The electricity generation segment includes the prospecting, implementation, operation and maintenance of generating facilities. Investors who wish to explore electricity generation facilities in Brazil must be granted a concession through a bidding process, authorization or permission for self-generation projects, if applicable.
Given its vast territorial extension with a tropical climate and river basins in plateau areas, hydroelectric power was prioritized in Brazil’s energy matrix. Currently, hydroelectric generation accounts for around 70% of the country‘s installed electricity capacity. Until the 1990s, a number of plants with large reservoirs were built. Due to the pressure from society against social and environmental damage caused by the flooding, the government has opted to implement run-of-the-river hydroelectric plants, which are subject to oscillations in energy production depending on the rainfall patterns where they are located.
In recent years, the government has concentrated its efforts in the diversification of the energy matrix, mainly through the construction of thermal power plants and wind farms, without impacting incentives to hydroelectric and small hydroelectric plant projects, which are still the main investment opportunities in the sector.
All phases of a generation project – from studies through the project development to the operation – must be authorized and/or supervised by National Electric Power Agency (ANEEL). Since the construction of hydroelectric and small hydroelectric plants involve the exploration of a natural resource considered an asset of the union, according to the Brazilian Constitution, a hydroelectric inventory study – which must be authorized by ANEEL, as well as its results – must be conducted beforehand.
After the inventory study, in the case of hydroelectric power plants, a feasibility study for 50 MW installed capacity plants or a basic project for 30-50 MW installed capacity plants must be conducted. At the same time, an environmental license and water resource reserve must be obtained. After this, the above 50 MW installed capacity projects are allowed to be bid through auctions for anticipated sale of energy to be produced. The entrepreneur that made the feasibility studies is not necessarily the winner of the auction, although the studies provide greater knowledge in the project’s implementation conditions. The investor to win the auction is that who offers the lowest price per MWh at the regulated market. The regulated market is exclusive for generators and distributors. Regarding hydroelectric power plants, auction is defined as the percentage that the concessionaire is obliged to sell through the regulated market and the percentage that can be traded in the free market, in which generators, traders, importers, exporters and free consumers are participants. The construction of small hydroelectric power plants – with installed capacity of up to 30MW and reservoir not greater than 3 km², which can reach 13 km² provided that the characteristics of a small hydroelectric power plant are observed, does not requires neither the feasibility study nor the bidding. After the inventory study and the basic project, Aneel selects the entrepreneur based on previously defined criteria, evaluates plant’s basic project and grants authorization for the construction. There is no energy sale requirement in the regulated market, although the enterpreuner can also participate in it. After 30 years, the assets are transferred to the Federal Government.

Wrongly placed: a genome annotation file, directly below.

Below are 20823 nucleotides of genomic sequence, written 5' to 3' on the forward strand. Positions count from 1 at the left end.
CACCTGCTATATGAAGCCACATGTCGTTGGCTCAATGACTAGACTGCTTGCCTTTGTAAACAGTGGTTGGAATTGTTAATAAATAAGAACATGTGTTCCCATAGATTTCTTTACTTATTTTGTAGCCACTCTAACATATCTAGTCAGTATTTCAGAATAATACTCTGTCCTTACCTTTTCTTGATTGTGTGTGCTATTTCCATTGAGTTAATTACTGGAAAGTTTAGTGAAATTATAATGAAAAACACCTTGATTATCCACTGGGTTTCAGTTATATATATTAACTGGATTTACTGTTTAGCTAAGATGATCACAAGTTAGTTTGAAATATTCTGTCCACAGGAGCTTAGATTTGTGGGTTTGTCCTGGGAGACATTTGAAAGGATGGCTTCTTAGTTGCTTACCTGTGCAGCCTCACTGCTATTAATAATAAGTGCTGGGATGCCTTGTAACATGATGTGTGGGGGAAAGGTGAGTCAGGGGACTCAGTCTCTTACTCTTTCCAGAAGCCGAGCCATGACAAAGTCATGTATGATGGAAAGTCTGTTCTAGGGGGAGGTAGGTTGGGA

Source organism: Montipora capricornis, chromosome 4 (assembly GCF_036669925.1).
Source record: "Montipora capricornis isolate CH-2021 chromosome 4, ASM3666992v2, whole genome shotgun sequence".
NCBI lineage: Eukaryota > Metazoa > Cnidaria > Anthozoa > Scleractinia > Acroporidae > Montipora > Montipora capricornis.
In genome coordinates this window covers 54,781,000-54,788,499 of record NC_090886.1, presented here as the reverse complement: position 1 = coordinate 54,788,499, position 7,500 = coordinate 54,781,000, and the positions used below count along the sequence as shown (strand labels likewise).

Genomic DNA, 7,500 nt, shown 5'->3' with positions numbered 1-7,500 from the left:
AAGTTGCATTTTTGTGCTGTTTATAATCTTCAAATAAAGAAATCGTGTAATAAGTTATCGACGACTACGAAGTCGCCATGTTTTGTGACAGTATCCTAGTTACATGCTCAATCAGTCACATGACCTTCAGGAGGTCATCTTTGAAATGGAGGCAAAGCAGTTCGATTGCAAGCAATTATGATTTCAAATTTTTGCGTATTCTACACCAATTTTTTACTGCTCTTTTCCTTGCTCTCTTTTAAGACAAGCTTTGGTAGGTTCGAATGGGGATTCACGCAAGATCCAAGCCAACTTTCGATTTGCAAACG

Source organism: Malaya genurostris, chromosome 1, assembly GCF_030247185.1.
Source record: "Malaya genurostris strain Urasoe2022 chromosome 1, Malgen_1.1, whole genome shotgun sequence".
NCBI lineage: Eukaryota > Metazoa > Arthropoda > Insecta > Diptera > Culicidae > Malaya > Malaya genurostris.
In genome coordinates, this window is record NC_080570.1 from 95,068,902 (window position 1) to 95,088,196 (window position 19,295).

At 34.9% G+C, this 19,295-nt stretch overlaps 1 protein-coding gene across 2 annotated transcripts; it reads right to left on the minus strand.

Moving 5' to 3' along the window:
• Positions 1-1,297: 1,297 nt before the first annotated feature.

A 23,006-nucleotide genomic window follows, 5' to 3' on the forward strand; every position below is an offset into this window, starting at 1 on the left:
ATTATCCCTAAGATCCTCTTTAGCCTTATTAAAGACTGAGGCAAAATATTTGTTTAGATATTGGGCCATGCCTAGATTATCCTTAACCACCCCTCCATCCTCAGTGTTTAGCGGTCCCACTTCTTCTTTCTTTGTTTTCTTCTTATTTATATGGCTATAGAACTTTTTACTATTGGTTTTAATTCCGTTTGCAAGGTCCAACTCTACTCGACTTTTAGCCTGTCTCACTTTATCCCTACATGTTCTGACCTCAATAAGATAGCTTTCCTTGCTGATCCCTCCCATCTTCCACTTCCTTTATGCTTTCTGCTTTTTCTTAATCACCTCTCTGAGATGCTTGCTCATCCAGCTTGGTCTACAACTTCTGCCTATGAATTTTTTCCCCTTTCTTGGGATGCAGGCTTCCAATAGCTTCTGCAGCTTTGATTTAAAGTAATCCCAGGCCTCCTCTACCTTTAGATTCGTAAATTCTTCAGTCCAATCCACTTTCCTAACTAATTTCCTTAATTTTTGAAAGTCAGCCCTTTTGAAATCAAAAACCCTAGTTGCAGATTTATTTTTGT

The generators whose projects were bid are allowed to sell their energy to distributors only through public auctions conducted by ANEEL and operated by the Electric Energy Trade Chamber (CCEE). In the free market, generators can sell their energy at prices freely established in common agreement with the traders, distributors below 500GWh/year and free consumers.
Due to the significant hydrologic differences among the Brazilian regions, that is, some places under dry periods while others are under wet periods, a compensation mechanism was implemented among the hydroelectric power plants to mitigate hydrologic risks. The Energy Reallocation Mechanism (MRE) was developed to share among its participants the financial risks associated to the sale of energy by the hydroelectric power plants dispatched in a centralized manner and optimized by ONS. The MRE is composed of hydroelectric power plants subject to ONS’s centralized dispatch. Small hydroelectric power plants can participate in this mechanism at their own discretion. MRE reallocates energy in the plants’ accounting books, transferring the excess of those who generate beyond its physical guarantee to those that generated below their physical guarantee. Thus, the main risks associated to hydroelectric power generation in Brazil consist of the projects’ environmental and construction risks.